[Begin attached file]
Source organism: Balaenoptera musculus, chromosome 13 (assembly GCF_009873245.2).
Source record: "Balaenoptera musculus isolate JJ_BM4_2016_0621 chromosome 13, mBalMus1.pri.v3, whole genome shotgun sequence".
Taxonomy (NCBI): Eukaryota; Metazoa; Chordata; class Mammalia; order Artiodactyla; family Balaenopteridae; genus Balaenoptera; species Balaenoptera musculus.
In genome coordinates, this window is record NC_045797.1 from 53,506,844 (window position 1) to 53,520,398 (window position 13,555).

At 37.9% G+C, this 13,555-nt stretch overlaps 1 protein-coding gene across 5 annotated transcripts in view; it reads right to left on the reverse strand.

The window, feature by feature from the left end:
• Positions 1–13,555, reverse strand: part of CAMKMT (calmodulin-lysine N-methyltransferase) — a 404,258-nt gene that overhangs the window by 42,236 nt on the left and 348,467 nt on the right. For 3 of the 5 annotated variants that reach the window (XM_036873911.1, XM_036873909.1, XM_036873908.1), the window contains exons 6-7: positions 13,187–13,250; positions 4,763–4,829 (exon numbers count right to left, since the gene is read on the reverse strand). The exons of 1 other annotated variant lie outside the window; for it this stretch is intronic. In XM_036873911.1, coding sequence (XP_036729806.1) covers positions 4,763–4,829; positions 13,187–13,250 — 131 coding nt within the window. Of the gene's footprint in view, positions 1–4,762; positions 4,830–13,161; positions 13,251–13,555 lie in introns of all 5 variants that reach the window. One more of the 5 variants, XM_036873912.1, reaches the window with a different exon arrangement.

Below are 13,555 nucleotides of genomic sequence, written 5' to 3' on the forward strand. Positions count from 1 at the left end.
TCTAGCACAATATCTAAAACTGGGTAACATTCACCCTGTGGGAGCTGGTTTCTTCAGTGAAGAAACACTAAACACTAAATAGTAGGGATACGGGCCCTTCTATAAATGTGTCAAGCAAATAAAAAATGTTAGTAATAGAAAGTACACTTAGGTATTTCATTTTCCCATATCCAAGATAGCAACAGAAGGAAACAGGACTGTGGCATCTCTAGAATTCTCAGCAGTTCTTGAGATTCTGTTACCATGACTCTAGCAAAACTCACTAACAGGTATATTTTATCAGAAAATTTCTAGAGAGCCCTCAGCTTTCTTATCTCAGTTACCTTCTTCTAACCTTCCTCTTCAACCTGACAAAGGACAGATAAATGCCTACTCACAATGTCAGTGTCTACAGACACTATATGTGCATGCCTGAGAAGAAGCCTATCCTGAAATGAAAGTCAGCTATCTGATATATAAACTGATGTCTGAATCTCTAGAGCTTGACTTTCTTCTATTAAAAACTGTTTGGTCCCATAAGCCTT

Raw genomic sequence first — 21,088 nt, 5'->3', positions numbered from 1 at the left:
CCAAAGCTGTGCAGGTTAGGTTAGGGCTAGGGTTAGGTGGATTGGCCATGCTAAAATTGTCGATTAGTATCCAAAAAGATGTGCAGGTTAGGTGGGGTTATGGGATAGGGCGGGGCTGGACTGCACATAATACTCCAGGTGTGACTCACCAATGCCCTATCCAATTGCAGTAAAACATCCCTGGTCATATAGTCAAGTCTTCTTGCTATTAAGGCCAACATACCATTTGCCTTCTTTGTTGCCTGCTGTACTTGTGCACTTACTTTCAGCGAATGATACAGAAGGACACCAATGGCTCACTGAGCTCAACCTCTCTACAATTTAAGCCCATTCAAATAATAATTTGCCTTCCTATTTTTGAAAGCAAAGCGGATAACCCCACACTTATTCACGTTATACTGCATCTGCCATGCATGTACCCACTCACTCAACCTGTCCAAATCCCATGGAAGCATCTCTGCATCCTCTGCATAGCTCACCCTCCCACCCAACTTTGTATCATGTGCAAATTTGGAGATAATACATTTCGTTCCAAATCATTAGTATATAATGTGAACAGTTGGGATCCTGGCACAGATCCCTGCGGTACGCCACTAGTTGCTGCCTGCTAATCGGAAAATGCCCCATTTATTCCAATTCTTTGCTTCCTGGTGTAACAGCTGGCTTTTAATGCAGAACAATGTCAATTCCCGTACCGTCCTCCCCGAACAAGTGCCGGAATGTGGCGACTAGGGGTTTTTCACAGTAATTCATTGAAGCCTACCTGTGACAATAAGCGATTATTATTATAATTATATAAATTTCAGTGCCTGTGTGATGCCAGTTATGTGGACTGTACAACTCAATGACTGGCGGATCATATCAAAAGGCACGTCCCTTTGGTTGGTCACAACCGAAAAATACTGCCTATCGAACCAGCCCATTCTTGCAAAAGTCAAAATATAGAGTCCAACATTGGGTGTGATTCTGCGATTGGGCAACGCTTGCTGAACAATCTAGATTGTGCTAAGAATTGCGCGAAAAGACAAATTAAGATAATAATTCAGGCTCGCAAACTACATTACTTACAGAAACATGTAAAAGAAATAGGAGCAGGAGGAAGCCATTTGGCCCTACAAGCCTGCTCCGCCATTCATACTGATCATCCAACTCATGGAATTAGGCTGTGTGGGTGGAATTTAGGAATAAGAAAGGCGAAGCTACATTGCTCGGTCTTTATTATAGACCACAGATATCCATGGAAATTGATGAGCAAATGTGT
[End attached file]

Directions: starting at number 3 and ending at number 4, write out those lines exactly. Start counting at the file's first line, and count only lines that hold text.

Taxonomy (NCBI): Eukaryota; Metazoa; Chordata; class Mammalia; order Artiodactyla; family Balaenopteridae; genus Balaenoptera; species Balaenoptera musculus.
In genome coordinates, this window is record NC_045797.1 from 53,506,844 (window position 1) to 53,520,398 (window position 13,555).